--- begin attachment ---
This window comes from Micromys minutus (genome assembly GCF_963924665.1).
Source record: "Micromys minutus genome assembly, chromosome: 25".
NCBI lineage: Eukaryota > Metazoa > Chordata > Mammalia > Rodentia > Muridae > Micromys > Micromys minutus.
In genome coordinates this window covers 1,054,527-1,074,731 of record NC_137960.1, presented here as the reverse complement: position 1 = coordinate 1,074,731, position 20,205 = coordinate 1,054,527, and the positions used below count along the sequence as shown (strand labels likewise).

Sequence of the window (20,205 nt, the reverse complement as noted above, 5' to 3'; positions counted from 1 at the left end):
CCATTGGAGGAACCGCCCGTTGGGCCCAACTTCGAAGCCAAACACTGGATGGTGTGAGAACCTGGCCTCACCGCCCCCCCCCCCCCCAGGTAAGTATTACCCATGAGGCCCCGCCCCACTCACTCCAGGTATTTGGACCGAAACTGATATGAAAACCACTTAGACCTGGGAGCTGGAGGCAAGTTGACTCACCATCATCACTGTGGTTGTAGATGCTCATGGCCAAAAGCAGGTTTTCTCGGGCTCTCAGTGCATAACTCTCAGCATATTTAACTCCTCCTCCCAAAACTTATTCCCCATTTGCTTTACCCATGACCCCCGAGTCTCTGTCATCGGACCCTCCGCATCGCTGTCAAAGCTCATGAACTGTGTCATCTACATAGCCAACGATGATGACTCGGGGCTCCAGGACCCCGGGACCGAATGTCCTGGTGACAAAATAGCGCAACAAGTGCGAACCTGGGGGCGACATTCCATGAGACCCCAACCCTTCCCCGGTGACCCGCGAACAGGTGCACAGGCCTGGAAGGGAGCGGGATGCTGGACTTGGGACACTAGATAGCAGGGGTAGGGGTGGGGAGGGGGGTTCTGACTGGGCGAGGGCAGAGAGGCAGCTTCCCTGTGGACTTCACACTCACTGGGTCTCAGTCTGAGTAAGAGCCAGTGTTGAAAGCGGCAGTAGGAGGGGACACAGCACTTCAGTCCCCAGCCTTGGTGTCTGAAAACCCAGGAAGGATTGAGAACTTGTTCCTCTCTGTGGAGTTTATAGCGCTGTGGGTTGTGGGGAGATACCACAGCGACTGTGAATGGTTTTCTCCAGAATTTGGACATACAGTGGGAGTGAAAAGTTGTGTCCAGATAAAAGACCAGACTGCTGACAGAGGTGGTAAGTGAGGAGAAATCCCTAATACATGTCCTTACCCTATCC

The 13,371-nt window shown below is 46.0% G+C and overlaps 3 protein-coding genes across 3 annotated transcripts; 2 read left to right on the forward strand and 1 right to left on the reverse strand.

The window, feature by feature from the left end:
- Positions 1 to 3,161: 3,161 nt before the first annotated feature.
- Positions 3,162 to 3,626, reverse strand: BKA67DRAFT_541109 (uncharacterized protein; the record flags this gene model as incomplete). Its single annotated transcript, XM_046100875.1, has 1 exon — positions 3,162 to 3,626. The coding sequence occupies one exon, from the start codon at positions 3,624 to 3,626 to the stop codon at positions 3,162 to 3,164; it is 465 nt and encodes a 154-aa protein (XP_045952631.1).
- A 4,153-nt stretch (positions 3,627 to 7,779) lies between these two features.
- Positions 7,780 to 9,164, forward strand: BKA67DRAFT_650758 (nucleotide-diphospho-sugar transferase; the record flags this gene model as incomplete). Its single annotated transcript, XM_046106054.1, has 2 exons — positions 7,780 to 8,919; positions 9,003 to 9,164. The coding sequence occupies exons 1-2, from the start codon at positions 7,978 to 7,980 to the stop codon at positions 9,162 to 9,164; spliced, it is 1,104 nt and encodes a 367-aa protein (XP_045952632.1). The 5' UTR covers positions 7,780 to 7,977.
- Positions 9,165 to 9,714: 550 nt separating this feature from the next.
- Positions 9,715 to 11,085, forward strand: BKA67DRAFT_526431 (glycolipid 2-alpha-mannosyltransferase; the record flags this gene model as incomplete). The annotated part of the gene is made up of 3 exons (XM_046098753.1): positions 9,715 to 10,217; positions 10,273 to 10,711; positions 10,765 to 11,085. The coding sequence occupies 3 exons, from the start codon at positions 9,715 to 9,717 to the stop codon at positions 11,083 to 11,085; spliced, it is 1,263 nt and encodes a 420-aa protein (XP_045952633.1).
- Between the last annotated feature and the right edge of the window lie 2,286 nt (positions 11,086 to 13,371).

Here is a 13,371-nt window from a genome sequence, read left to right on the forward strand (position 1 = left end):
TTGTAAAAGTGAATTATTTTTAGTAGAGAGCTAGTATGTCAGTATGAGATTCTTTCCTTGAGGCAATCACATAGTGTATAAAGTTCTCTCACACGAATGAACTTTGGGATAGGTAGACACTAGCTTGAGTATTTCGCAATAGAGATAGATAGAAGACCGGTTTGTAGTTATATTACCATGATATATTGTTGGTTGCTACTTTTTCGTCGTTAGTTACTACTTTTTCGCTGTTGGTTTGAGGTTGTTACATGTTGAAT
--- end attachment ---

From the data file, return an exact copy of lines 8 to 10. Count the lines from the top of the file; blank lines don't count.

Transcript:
The window, feature by feature from the left end:
- Positions 1 to 3,161: 3,161 nt before the first annotated feature.
- Positions 3,162 to 3,626, reverse strand: BKA67DRAFT_541109 (uncharacterized protein; the record flags this gene model as incomplete). Its single annotated transcript, XM_046100875.1, has 1 exon — positions 3,162 to 3,626. The coding sequence occupies one exon, from the start codon at positions 3,624 to 3,626 to the stop codon at positions 3,162 to 3,164; it is 465 nt and encodes a 154-aa protein (XP_045952631.1).